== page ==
Waterparks: Is Public Safety Going Down the Tubes? (cont.)

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Furthermore, a 2007 investigation by The Washington Post says the waterpark industry spent a lot of money to oppose Markey’s efforts to create federal guidelines for waterpark safety. For instance, IAAPA spent $430,000 in 2001 alone in lobbying efforts to block Markey’s proposal.

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It isn’t surprising that consumer advocates support Markey’s bill. What’s surprising is that a former member of IAAPA’s board of directors also supports Markey’s bill. Jim Prager, who is a former attorney for Six Flags, was involved in the industry’s successful push for the exemption of fixed-site parks from federal oversight in 1981. However, in a 2007 letter of support of Markey’s legislation, Prager said he and the industry were “wrong 25 years ago” and that “the industry should be regulated."

Prager’s letter also says licensed safety engineers who are hired by waterparks’ insurance companies to inspect waterparks and to ensure public safety are an example of a system of self-regulation that’s “created to serve not the public, but the industry.” His letter says the current system provides “an illusory aura of safety.” We weren’t able to reach Prager for comment.

We also found evidence that tougher injury-reporting standards, including an increase in the use of government safety inspectors, can reduce injuries. Injuries at waterparks and other fixed-site amusement parks in New Jersey fell sharply after the state adopted rigorous regulations that include annual inspections by state inspectors and mandatory reporting of all customer injuries. The number of nonserious injuries at fixed-site parks, including waterparks, in New Jersey fell to 122 in 2011 from 282 in 1997, while the number of serious injuries fell to 6 from 24 during the same period, according to New Jersey’s Department of Consumer Affairs, which has authority over amusement parks. It’s worth noting that New Jersey achieved a sharp reduction in ride and waterslide injuries even as its overall amusement-park industry expanded. The number of amusement parks and waterparks in New Jersey nearly doubled to 184 in 2011 from 102 in 1997.

Martin says New Jersey’s experience provides evidence that federal regulation of waterparks would be beneficial to consumers.

“Whether an attraction is wet or dry or fixed or mobile, a parent wants to know if rides are a hazard,” Martin says, “and you need outside audits and injury reporting to give consumers the information they need to make that decision.”

STATE OF CONCERN. New Jersey’s approach to regulating waterparks is clearly an exception. State authority over waterparks varies to the extreme. Twenty-four states perform their own inspections of waterparks and investigate waterpark accidents, while 11 states give insurance companies the authority to inspect waterparks for safety compliance, according to a nationwide analysis of standards by Saferparks.org, which tracked such standards through 2009. (See “How States Monitor Waterparks”.) No other analysis of state standards for waterparks exists, and we found no evidence that standards in any state have changed significantly since Saferparks.org’s last analysis.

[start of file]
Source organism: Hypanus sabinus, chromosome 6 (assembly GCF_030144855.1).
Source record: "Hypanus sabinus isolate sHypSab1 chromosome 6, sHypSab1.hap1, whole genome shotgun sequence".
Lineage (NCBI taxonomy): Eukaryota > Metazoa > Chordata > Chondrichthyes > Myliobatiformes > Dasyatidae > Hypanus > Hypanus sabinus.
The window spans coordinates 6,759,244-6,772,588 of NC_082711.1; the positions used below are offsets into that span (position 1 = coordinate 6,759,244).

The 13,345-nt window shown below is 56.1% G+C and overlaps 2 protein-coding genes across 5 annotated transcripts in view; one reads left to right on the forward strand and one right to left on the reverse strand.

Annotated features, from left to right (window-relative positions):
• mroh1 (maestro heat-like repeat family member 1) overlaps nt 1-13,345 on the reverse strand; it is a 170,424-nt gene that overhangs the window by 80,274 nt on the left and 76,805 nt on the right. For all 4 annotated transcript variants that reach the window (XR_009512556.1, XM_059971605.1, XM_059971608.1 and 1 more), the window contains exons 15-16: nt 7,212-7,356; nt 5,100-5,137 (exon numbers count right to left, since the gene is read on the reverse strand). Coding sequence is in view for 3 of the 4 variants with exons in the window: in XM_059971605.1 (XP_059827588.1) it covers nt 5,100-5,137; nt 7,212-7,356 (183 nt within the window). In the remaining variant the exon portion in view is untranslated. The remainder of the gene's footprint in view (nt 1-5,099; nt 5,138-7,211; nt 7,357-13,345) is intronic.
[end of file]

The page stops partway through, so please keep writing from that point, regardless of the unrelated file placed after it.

Ten states have partial oversight of some aspect of waterpark operations, such as waterslide inspections, while five states have no specific safety regulations for waterparks or other fixed-site amusement parks, including no regulations that cover accident investigations, according to Saferparks.org. States that have no waterpark or fixed-site ride-safety laws at press time are Alabama, Mississippi, Montana, Nevada and Utah.

The resulting patchwork of state oversight leaves the nation’s biggest waterparks with the least outside regulation and the most leeway to decide when a waterslide is dangerous and whether an accident merits an investigation. In New Jersey, even minor cuts and scrapes must be reported to state officials within 24 hours of an incident. In Florida, waterparks that have at least 1,000 workers and that employ full-time safety inspectors are required to submit reports of injuries only once every 3 months, and the waterparks are left to decide how vigorously to investigate injuries and fatalities. All other waterparks in Florida are required to report injuries to the state within 4 hours. In Florida, inspectors can’t set foot in a big park without getting the park’s approval, even if a fatal accident occurred.

We called the three largest waterparks in Florida to ask them why the size of their parks should exempt them from outside inspections and investigations. A spokesperson for Typhoon Lagoon at Disney World and Blizzard Beach at Disney World refused to answer our questions. A spokesperson for Aquatica at SeaWorld didn’t respond to our request.

World Waterpark Association (WWA) President Rick Root rejects the notion that waterparks aren’t regulated adequately. He says all parks are subject to local or state rules when it comes to matters such as water quality and lifeguarding requirements.

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